If you missed my post about Day 1 in India, you can catch up here.
Normally I’m not the kind of gal to be up at 6:30 AM, but that was when my internal clock decided to wake me up this morning. Good thing, too, because the famous Delhi honking symphony was just starting and it would’ve been tough to fall asleep with all of that going on. While my mum went for a swim, my dad and I decided to scope out the hotel’s breakfast buffet, which had everything from vegetable curry to croissants to mini quiches. The freshly-made puris and dosas were so addictive! But it was surprising to see so many guests fill their plates with fresh fruit, which the three of us had been told to avoid in India.
Our half-day tour of Old Delhi started at 9:30 AM (kudos to my dad for finding a reputable Indian travel agency and organizing a personalized tour for us). We stepped outside and were hit with an intense wave of heat – it was 36C today, which is at least 10 degrees hotter than what we’re used to in Toronto. Our guide, Vikas, and driver, Rajesh, explained that we would start our day at Jama Masjid, one of the largest and most revered mosques in the country. On the way there, we passed by Chandni Chowk, a busy outdoor market filled with clothing stores, fruit stalls, firecracker shops, and vendors selling one-of-a-kind accessories. Vikas said we’d be taking a rickshaw ride through Chandni Chowk’s tiny, crowded alleyways after the Masjid tour, so naturally my first reaction was to shout, “Those things are death traps!” while running in the opposite direction. Just kidding, but I did repeatedly ask Vikas about the safety of the rickshaws and he repeatedly assured me that nothing bad would happen.
At the Masjid, we removed our shoes and I donned a patterned wrap dress (see the picture below) to cover my leggings. A few Indian children near us held out their hands for money, which was kind of heartbreaking to see, but they went away when we simply smiled at them and continued on our way. Vikas gave us some history (the structure is roughly 375 years old!) and then we walked around the stunning site, taking pictures and enjoying the calm atmosphere. A number of men were praying inside, but they didn’t seem to mind that all of us tourists were snapping photos.
As instructed by Vikas, on our way out, we paid 200 rupees (roughly $4 CAD) to the person who was guarding everyone’s shoes. Then it was time for the event I’d been dreading: that darn rickshaw ride. I expected to get into one of the green, automated vehicles that we had seen darting between cars on the roads, but we were greeted with one of these old, rickety things instead:
Oh, and there was no top to our rickshaw, meaning we were totally exposed on every side! At first I was hanging on for dear life, but the driver knew what he was doing and it actually became an exciting ride past hundreds of little shops with people selling their wares. I’m pretty sure we only knocked into 4 or 5 people. (The funny thing is that those people barely seemed to notice the metal bars jostling them as we flew by.) Part of the fun of a rickshaw ride is watching how the driver maneuvers his or her way through the traffic, and this guy’s skill was pretty impressive. He weaved between cars and took every bump and lurch in stride, no matter how often it made his bike waver or come to a sudden halt. It was an authentically Indian experience, and I’ll be a bit sore tomorrow!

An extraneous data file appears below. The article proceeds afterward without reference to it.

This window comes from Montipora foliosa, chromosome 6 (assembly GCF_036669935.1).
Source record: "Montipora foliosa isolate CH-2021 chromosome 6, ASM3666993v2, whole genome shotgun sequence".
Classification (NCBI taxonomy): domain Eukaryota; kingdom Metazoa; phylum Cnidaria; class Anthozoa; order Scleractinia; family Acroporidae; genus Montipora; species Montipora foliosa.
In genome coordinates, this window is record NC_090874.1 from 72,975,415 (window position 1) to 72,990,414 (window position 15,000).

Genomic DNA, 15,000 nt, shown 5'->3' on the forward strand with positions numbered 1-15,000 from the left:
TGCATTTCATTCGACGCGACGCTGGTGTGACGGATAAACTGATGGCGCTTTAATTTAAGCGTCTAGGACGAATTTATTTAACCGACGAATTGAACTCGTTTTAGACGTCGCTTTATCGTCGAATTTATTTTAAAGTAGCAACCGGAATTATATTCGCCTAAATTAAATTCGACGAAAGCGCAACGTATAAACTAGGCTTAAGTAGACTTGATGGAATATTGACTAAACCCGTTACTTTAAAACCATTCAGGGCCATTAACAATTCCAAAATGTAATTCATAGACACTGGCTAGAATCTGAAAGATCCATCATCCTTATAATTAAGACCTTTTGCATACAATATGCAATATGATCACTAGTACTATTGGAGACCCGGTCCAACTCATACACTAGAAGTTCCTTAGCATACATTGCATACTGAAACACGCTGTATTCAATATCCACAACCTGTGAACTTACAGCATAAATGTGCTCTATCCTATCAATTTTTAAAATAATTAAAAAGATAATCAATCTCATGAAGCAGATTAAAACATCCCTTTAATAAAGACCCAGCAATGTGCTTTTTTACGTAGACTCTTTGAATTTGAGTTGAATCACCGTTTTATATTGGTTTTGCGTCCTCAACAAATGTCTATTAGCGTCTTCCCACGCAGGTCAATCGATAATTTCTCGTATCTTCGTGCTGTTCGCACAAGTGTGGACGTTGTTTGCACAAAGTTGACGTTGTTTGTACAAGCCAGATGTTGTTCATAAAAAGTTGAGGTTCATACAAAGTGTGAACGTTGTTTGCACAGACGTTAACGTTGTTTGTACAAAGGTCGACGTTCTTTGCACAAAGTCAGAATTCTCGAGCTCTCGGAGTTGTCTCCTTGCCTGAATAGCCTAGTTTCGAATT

From there, we went to Delhi’s Red Fort, a UNESCO World Heritage Site built in the 1630s. There were armed security guards at the entrance as well as separate lines for women and men – it reminded me of getting frisked at an airport. Vikas was full of interesting facts about the Fort’s inception, architecture, and intricate designs on the walls, like the fact that the bright colours of those designs were often created using the colourful dust from precious gemstones that were found inside the Fort. Creative, right? Then we spent some time walking through the site’s various gardens and museums as well as an indoor bazaar, which had purses, jewellery, and arts and crafts for sale.
Next up was Rajghat, a memorial for Mahatma Gandhi. We were all looking forward to seeing the place where he was cremated, but at this point the heat was really getting to me so I had to wait on a shaded bench while Vikas showed my parents around. Our final destination was a rug and clothing emporium called Central Cottage – found in the shopping district of Connaught Place – where we were able to look around for a while thanks to the air conditioning. None of us bought anything as Central Cottage was pricier than we expected ($85+ for kurtas that you could find for $10 at a street bazaar), but the handmade rugs were lovely to look at. We got a couple of mean stares after looking but not buying, but we brushed it off. You can’t please everybody!
We finished the tour around 1:30 PM and immediately went back to the hotel to rest and rehydrate. Our next tour starts at 9 tomorrow morning, so I’m off to bed now!